Two-step PCR cycles have been reported to generate as much DNA as three-step cycles, specially for short fragments 2. A suitable extension of DNA in two-step PCR is done by the high processivity of taqDNA polymerase, which occurs during the temperature transition from 53ºC to 92ºC. The optimal taq DNA polymerase action range temperature of 70 to 75ºC took 15

seconds in the extension time of our RT-PCR 2.

Compared to other reported assays 10, 11, 14, 15, 20 our RT-PCR is less laborious, has a shorter turn around time, utilizes a single reaction vessel, thus reducing the risk of contamination and utilizes lower amounts of reagents, which represents an economy that may be significant for Third World countries.

In summary this simplified method for dengue virus RT-PCR is suitable for confirming and typing isolates from patients or mosquitoes, in tissue culture fluids. We intend to extend the use of this technique to the detection of dengue virus genome in clinical specimens.

Acknowledgements

We thank Dr. Eurico Arruda for reviewing the manuscript. This research was supported by Japan International Cooperation Agency, and Brazilian Government Research Agencies (CNPq and CAPES).

Resumo

Detecção e identificação de vírus do dengue brasileiros utilizando uma reação em cadeia da polimerase simplificada, precedida de transcrição reversa (RT-PCR)

Apresentamos neste trabalho uma técnica simplificada de RT-PCR para identificação de vírus de dengue. Cinco estirpes brasileiras de vírus de dengue dos tipos 1 e 2, isoladas de pacientes e o vírus da vacina de febre amarela como controle negativo, foram utilizadas nos testes. Células C6/36 foram infectadas e os fluidos de cultura coletados após 7 dias. A RT-PCR, era efetuada em um único tubo contendo 1µl de fluidos infectados e diluídos 1/10 em água destilada ou em mistura detergente contendo Nonidet P40. A mistura de reação, num

volume de 50 µl, continha 50 pmol de primers especificos, que amplificavam seqüência com 482 pares de bases para vírus do dengue tipo 1 e 210 pares de bases para dengue tipo 2, ou, ainda, primers para grupo dengue que amplificavam seqüência com 511 pares de bases. A mistura de reação, também, continha 0.1 mM dos 4 desoxinucleotídeos, 7.5 U de transcriptase reversa e 1 U de Taq DNA polimerase termoestável. A mistura era incubada por 5 minutos a 37º C para a transcrição reversa e processada em 30 ciclos de um PCR com 2 passos (92º C por 60 segundos, 53º C por 60 segundos) e incremento lento da temperatura. Produtos do PCR foram visualizados à luz ultra-violeta após eletroforese em gel de agarose e coloração em brometo de etídio. Baixos títulos virais como 103,6TCID50/ml foram detectados com o RT-PCR para dengue tipo 1. Amplificação genômica tipo-específica e grupo-específica para dengue foi obtida com todos os vírus do dengue estudados. Este RT-PCR, comparado a testes similares, é menos trabalhoso, mais rápido e possui reduzido risco de contaminação.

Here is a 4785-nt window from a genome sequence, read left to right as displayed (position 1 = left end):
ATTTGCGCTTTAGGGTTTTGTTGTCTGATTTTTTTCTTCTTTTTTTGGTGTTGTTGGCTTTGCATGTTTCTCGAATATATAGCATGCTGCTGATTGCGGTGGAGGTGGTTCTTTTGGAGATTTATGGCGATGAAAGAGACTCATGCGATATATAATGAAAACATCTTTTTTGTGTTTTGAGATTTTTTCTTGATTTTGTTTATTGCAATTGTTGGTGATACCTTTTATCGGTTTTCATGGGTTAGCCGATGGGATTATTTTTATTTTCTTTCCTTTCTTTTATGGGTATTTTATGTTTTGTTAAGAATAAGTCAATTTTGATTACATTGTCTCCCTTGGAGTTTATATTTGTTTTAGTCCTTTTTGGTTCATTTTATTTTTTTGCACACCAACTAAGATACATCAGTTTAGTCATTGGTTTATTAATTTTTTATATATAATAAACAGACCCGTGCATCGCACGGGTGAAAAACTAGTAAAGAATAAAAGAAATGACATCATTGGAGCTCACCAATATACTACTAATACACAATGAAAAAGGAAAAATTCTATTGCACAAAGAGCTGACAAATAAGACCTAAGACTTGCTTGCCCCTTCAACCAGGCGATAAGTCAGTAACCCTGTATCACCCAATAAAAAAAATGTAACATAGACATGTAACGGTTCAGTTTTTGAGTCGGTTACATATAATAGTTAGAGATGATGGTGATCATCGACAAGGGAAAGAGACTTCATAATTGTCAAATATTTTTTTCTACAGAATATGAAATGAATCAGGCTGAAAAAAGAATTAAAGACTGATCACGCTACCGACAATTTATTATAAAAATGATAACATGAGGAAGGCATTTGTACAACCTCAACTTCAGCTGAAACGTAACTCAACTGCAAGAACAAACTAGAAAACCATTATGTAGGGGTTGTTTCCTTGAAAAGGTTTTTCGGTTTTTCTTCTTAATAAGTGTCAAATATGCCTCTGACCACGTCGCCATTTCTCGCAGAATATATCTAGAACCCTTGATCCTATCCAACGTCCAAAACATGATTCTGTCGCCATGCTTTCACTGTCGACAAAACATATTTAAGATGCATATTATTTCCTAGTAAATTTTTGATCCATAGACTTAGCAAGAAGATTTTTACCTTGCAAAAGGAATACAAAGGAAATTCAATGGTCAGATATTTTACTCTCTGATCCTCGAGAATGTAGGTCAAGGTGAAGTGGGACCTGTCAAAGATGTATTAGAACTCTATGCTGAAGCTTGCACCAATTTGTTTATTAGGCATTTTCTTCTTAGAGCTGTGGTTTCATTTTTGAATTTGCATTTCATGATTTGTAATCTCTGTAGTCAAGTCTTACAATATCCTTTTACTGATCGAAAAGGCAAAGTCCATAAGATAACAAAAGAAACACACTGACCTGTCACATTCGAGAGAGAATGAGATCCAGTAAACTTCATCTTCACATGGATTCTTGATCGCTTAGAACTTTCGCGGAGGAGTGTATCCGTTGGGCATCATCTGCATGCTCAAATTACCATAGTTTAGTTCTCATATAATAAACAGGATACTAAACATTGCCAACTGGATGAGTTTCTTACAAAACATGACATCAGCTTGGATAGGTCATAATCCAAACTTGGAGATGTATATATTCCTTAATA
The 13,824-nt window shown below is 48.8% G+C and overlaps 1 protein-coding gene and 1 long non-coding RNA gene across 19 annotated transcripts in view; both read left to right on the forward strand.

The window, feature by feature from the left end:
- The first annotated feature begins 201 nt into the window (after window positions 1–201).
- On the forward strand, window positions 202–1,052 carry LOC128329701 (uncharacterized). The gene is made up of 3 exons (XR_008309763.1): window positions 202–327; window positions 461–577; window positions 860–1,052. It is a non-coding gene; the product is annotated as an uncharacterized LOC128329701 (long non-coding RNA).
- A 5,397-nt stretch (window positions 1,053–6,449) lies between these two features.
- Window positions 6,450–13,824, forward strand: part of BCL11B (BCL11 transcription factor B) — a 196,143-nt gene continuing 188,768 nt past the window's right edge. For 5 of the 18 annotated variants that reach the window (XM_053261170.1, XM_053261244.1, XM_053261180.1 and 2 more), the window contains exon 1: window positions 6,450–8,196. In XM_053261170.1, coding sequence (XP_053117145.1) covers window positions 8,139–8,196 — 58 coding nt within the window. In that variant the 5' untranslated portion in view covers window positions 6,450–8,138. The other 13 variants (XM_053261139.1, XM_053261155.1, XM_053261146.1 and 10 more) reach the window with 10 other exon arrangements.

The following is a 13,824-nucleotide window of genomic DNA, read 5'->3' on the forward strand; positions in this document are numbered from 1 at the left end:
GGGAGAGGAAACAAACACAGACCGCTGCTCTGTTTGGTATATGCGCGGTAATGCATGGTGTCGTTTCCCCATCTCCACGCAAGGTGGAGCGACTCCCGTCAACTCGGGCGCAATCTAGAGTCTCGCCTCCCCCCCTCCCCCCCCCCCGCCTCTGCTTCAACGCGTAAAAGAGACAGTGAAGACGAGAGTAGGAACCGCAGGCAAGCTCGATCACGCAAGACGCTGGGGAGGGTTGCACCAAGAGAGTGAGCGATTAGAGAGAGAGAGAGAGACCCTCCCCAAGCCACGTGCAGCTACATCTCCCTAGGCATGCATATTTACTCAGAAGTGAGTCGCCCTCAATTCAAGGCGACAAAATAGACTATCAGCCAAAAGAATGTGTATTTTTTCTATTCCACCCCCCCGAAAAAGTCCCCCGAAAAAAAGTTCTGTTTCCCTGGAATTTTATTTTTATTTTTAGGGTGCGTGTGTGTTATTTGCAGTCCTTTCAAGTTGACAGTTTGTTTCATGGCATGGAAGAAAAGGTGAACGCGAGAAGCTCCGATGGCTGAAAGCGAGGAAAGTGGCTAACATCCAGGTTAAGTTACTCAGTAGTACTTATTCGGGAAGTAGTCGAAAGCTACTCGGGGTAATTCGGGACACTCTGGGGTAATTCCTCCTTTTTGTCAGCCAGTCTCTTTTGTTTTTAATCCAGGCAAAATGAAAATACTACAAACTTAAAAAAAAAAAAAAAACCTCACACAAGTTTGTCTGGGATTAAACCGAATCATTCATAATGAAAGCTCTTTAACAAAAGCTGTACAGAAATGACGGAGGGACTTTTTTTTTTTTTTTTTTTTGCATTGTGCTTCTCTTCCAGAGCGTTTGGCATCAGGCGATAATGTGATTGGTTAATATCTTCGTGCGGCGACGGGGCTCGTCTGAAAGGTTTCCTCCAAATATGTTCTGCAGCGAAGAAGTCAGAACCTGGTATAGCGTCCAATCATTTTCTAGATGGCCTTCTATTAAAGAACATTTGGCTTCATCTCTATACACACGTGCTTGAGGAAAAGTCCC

References

1. BEATY, B.J.; CALISHER, C.H. & SHOPE, R.E. - Arboviruses. In: LENNETTE, E.H.; LENNETTE, D.A. & LENNETTE, E.T., ed. Diagnostic procedures for viral, rickettsial, and chlamydial infections. 7. ed. Washington, American Public Health Association, 1995. p. 189-212.

2. CHA, R.S. & THILLY, W.G. - Specificity, efficiency, fidelity of PCR. In: DIEFFENBACH, C.W. & DVEKSLER, G.S., ed. PCR primer: a laboratory manual. New York, Cold Spring Harbor, 1995. p. 37-52.

3. DEUBEL, V.R.; KINNEY, R.M. & TRENT, D.W. - Nucleotide sequence and deduced amino acid sequence of the nonstructural proteins of Dengue type 2 virus, Jamaica genotype: comparative analysis of the full lenght genome. Virology, 165: 234-244, 1988.

4. FIGUEIREDO, L.T.M.; - Uso de células de Aedes albopictus C6/36 na propagação e classificação de arbovirus das famílias Togaviridae, Flaviviridae, Bunyaviridae e Rhabdoviridae. Rev. Soc. bras. Med. trop. , 23: 13-18, 1990.